Ghostwriters oftentimes have agents who put them up for jobs, negotiate contracts, and give advice when a project feels like it might go off the rails (for example, when a celebrity gets “canceled” and all hell breaks loose online). There will be an interview, typically via Zoom, so the celebrity can decide if you’re the one to help tell their story. I’ve worked with people such as Selling Sunset’s Chrishell Stause, Southern Charm’s Shep Rose, and Love Is Blind’s Vanessa Lachey. With each book I’ve worked on, there’s been an initial bond that seals the deal. Chrishell and I had both recently lost parents to cancer, so we connected right away. With Shep, we both get Southern culture and humor and love books and writing (he’s kept extensive travel journals, and he loves a lot of the same books I do—Lonesome Dove; William Finnegan’s surf memoir, Barbarian Days). Vanessa is also a mom, and I know all about raising kids while working and trying to have fun amidst chaos.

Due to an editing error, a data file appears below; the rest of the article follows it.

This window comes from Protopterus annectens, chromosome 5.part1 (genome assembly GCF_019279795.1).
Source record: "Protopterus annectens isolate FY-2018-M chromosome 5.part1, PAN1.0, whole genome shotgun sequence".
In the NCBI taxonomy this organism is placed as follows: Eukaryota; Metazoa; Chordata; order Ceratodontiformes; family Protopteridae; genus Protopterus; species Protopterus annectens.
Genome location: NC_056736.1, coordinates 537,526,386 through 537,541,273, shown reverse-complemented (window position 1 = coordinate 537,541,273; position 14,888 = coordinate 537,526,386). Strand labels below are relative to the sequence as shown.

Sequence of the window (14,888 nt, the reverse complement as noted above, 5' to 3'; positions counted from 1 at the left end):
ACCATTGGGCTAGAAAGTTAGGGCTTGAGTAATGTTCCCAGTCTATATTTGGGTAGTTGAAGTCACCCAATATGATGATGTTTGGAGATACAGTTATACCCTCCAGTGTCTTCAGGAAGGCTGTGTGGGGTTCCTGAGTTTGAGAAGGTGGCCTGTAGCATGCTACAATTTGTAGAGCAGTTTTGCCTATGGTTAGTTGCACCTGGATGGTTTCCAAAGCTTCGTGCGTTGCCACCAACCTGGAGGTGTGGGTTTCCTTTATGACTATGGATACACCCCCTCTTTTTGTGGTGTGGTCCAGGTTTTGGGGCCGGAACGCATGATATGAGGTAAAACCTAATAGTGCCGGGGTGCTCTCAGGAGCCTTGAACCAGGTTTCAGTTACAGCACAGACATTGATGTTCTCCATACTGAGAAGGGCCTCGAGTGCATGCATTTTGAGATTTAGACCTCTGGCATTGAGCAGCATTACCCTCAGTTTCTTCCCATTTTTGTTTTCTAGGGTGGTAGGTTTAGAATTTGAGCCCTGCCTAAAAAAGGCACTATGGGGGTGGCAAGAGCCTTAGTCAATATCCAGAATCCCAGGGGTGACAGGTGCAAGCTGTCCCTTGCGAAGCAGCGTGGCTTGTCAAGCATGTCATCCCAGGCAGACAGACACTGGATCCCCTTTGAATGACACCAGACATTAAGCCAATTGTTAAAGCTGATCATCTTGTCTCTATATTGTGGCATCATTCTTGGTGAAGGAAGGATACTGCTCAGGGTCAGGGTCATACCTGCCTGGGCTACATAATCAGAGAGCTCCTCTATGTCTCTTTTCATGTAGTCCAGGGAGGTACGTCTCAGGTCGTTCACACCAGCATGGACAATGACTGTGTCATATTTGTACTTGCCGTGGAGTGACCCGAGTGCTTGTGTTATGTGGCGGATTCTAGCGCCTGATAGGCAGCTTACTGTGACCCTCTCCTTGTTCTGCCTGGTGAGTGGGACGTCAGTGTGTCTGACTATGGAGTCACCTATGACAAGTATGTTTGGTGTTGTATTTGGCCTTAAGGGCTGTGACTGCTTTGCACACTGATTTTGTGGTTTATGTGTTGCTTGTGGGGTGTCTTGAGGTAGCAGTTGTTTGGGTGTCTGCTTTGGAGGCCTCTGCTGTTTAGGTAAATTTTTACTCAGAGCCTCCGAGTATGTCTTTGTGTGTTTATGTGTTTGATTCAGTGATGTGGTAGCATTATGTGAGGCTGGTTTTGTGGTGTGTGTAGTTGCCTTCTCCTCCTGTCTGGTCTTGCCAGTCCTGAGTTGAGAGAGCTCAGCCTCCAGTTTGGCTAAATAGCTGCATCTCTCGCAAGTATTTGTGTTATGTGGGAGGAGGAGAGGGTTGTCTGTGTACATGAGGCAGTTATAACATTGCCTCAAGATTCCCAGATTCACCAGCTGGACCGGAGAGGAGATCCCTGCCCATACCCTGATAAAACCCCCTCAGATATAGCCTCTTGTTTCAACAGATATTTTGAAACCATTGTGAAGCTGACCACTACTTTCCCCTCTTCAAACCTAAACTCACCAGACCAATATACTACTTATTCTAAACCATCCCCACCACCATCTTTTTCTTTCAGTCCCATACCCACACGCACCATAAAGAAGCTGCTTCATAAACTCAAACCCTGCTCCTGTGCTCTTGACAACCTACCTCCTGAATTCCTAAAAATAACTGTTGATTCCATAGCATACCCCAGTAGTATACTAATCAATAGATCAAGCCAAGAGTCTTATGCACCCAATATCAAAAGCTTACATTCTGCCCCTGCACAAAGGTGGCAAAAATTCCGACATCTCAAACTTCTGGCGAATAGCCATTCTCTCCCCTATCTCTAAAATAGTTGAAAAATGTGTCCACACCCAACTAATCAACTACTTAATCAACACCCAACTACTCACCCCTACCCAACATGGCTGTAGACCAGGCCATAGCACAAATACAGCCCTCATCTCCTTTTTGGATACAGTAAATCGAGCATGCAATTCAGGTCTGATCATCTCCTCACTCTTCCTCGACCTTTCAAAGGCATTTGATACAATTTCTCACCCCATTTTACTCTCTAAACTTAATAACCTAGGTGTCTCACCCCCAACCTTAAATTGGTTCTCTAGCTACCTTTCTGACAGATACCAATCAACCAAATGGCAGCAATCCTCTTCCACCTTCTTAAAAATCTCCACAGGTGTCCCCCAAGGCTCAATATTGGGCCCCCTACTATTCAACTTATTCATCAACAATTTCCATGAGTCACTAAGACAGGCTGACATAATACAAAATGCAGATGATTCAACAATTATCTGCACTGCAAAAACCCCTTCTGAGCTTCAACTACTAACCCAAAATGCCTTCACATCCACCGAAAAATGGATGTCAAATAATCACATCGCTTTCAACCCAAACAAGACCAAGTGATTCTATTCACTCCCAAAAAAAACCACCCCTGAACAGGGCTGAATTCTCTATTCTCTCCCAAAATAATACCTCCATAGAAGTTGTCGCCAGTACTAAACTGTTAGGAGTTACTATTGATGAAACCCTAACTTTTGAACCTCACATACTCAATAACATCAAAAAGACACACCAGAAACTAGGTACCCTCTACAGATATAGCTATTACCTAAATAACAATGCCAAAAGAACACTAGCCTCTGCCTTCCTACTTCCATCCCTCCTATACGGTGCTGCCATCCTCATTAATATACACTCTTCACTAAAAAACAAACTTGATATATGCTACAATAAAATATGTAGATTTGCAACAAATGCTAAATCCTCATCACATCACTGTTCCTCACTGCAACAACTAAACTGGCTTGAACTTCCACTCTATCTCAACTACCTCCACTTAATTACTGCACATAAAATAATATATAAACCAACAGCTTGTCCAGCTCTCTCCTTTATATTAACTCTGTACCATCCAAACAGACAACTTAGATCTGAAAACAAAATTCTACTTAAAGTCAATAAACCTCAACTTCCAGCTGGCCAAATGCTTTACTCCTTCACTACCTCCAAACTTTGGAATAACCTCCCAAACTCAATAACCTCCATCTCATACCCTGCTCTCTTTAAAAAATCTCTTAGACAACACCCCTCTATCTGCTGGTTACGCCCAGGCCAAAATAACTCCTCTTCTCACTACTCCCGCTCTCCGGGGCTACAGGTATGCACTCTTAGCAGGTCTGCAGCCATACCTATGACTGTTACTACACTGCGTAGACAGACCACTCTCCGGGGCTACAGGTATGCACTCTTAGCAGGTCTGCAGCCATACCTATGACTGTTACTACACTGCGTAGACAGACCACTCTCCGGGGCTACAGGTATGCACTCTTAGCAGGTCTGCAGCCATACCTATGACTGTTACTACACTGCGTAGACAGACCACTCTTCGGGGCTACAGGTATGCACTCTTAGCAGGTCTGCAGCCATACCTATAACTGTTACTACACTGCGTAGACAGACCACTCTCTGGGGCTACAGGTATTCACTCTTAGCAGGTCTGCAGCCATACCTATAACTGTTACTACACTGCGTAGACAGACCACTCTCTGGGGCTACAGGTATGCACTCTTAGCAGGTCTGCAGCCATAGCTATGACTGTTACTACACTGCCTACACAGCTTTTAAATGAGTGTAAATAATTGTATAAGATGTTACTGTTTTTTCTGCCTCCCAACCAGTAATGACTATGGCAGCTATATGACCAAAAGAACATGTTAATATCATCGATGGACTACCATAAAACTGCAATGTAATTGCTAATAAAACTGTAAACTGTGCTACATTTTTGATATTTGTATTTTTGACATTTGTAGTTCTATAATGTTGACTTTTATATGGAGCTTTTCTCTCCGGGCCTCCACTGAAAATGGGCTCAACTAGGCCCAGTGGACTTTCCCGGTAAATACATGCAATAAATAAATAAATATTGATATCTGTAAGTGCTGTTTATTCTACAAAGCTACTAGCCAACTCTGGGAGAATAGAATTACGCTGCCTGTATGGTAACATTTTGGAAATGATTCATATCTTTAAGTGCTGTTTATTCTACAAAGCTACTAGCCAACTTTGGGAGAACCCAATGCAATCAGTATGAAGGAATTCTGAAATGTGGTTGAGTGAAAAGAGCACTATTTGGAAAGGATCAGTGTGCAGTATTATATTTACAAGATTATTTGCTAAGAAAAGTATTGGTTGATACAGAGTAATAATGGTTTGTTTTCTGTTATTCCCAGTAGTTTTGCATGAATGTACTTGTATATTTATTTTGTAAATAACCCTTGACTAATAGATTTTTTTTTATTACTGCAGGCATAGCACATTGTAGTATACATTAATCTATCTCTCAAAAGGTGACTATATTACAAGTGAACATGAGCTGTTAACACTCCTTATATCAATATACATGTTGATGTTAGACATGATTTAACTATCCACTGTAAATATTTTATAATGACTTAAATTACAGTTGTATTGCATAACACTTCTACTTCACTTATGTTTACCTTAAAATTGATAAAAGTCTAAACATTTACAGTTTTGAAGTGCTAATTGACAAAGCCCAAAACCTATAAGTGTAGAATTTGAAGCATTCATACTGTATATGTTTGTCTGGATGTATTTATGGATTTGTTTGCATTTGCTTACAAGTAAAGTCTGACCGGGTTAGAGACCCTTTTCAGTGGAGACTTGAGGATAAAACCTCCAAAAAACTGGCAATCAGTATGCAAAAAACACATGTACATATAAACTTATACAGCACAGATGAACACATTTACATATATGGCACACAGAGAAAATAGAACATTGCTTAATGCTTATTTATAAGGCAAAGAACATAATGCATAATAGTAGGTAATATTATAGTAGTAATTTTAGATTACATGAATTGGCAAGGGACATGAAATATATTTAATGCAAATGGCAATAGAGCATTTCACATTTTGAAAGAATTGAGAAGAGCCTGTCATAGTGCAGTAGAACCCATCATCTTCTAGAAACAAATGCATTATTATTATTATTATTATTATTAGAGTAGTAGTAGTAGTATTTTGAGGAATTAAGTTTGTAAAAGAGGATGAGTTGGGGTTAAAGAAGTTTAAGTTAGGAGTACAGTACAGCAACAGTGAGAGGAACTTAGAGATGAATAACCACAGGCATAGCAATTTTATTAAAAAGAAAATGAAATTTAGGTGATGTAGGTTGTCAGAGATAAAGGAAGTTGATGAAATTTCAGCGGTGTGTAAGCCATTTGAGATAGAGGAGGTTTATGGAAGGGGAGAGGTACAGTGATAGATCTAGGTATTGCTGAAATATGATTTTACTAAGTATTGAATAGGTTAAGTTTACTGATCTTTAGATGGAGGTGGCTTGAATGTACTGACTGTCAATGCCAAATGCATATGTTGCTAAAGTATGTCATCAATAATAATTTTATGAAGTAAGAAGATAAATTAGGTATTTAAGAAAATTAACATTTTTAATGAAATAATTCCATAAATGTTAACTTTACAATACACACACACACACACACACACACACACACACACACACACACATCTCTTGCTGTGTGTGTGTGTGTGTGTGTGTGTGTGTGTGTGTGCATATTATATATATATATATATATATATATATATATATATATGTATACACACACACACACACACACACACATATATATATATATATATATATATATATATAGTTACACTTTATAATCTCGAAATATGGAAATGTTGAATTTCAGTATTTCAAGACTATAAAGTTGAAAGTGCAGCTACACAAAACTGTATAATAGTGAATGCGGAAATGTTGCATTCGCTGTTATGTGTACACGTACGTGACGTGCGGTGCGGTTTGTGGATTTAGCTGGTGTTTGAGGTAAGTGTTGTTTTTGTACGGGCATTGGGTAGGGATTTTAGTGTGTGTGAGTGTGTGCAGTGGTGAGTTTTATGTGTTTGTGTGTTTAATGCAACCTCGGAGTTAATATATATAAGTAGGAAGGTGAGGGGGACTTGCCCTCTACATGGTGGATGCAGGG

Celebrities don’t have to write books, but they’re often approached by their agents, their managers, or publishers and given book deals. They have that coveted possession that nonfamous writers tweet (and now, I guess, Hive or Mastodon) their hearts out to attain—a massive platform of potential book buyers. Most every celebrity I’ve worked with had always secretly wanted to write a book, and the idea thrilled them. They just often have no idea how to start or what to do leading up to publication day. They know how to find their light when the cameras roll, or how to charm Hoda and Jenna on Today, but mention the contents of a book proposal, and they panic.